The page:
At the end of the path are the falls themselves. We enjoyed watching slightly older Thai kids climbing up and jumping off. I have a feeling that it would look higher from the jump point than from where I was standing. I would have given it a go of course but hadn’t bought swimmers!

Leaving Bangpae waterfalls behind we drove further North to find the recommended restaurant. Thai road signs being what they’re not we never made it (should have turned at the small road running down the side of the mosque) but did end up on the East coastline. Nothing special in itself but as always the unexpected often shows up if you head off into the unknown.

Longtail boats used here for fishing

Long-tail boats used here for fishing

There is some catering for tourists here. Several slightly run down cruise boats were wrapped up for the low season. I watched as an engine was winched into one of them. In my books it should have been winched straight out and dumped. A gleaming chrome example of mans engineering capability it wasn’t!  Floating fishing villages could offer some alternative eating possibilities accessed via a long-tail boat.

We drove along the narrow local road running at the back of this beach before heading inland. It is obviously an area where people once had big ideas for tourist development as there are several major building projects just sitting there unfinished. One of my favourite photos is of this guard dog who was keeping a close eye on us from on high.

Don't get any ideas about stealing this ruin mate

Don’t get any ideas about stealing this high-rise mate.

The road ended at another bright idea that just didn’t float. What must have been a beautiful hotel perched on a lovely headland was now a wreck. Sad to see.

Seemed like a good idea at the time. Probably someone's super fundinvestment.

Seemed like a good idea at the time. Probably someone’s super fund investment.

Looking inland

Looking inland

Heading back from the hotel I decided that as I was driving a large four wheel drive we’d to go bush so we followed a dirt track through the forest (bush), which brought us to an area full of these ponds, something I’ve never seen before.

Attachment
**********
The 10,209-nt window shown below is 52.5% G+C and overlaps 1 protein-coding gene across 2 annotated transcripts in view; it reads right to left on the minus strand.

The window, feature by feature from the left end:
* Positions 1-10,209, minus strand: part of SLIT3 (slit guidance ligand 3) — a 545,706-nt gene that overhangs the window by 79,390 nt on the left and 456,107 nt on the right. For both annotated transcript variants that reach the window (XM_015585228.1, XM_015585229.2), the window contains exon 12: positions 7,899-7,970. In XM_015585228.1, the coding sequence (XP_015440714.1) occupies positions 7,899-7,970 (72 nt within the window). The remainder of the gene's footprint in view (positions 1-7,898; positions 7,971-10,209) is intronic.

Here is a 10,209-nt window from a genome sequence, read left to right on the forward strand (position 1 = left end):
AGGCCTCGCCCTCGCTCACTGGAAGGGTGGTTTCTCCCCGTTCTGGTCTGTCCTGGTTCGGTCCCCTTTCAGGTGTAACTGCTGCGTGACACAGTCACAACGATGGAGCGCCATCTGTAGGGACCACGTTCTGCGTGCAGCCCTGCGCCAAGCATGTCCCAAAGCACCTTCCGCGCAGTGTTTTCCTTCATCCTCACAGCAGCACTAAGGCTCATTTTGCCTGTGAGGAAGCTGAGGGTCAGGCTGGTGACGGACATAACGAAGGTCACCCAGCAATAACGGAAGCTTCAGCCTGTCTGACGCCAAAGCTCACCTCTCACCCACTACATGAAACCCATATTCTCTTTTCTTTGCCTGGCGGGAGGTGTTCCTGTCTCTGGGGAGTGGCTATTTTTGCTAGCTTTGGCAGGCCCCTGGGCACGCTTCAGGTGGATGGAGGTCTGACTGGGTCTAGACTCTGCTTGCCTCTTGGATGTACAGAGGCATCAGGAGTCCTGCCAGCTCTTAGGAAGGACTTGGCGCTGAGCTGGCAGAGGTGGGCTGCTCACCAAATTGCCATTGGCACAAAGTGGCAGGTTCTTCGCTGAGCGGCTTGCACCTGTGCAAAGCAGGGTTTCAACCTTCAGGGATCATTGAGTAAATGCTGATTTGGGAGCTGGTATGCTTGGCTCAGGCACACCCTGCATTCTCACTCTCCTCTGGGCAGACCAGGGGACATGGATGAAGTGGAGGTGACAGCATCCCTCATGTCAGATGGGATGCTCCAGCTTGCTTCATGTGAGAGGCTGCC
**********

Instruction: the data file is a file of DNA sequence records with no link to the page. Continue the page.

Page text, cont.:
Gaun’s conversation with a worker confirmed that it was in fact a huge commercial prawn farm. There were many of these ponds with rotating paddles to aerate the water. I presume they are in business to cater to the demands of us tourists although fish also forms an important component of Thai diets too.

Gaun about to bring in her catch of young prawns

Gaun about to bring in her catch of young prawns

Not ready for the prawn cocktail just yet

Not quite ready for the prawn cocktail or to throw on the barbie

My second trip to the east coast was with my brother Richard and his partner Sam. Richard is far better than me at research so we actually made it to the restaurant site I had planned to visit the previous trip (see above) i.e. we did turn down the road at the side of the mosque. Not that this helped us much because the restaurant was closed for the low season, or maybe was closed permanently.

We ended up in a rundown backwater, literally, and it cost us an entry fee of 40 TBH paid to the Muslim gatekeepers to be there. Lots of boats there so it must be a fishing base of some sort.

Although food was a non-event there were a couple of surprises in store for us. In our looking for the restaurant we followed this newly built walkway through the mangrove swamps. It was a huge undertaking and looked as if it were replacing an older structure.

A path to nowhere

A path to nowhere

We were expecting to come to a end point where the purpose for this path became obvious but it never eventuated. It is work still in progress and stopped at the river although it looks as if the intention is to bridge the water and continue on the other side. Mangrove swamps maintain ones interest for a limited period I find so the considerable cost of building this structure is a puzzle.

A nice walk none the less and coming back we were very excited to spot this fellow sitting on the edge of the walkway. Thinking this was a Richard Attenborough moment never to be repeated many photos of the monkey were taken.

However when we got back to the carpark it was obvious that the word had got around the local monkey community that tourists were in town because a whole troop of them showed up. Just to prove that it’s not just humans that have a drinking problem this bloke was keen to suck the last drop of Thai Red Bull from this bottle.

Please don't be emplty

Please don’t be empty

So there you have it. Don’t dismiss the East coast. If you have a car and some time to spend drop in and see another side to Phuket

The often delightful aspect of being on holiday with only a vague agenda is that what you start off to do in a day often ends up being something wonderfully different. Go with the flow is a good way to approach time spent in Thailand.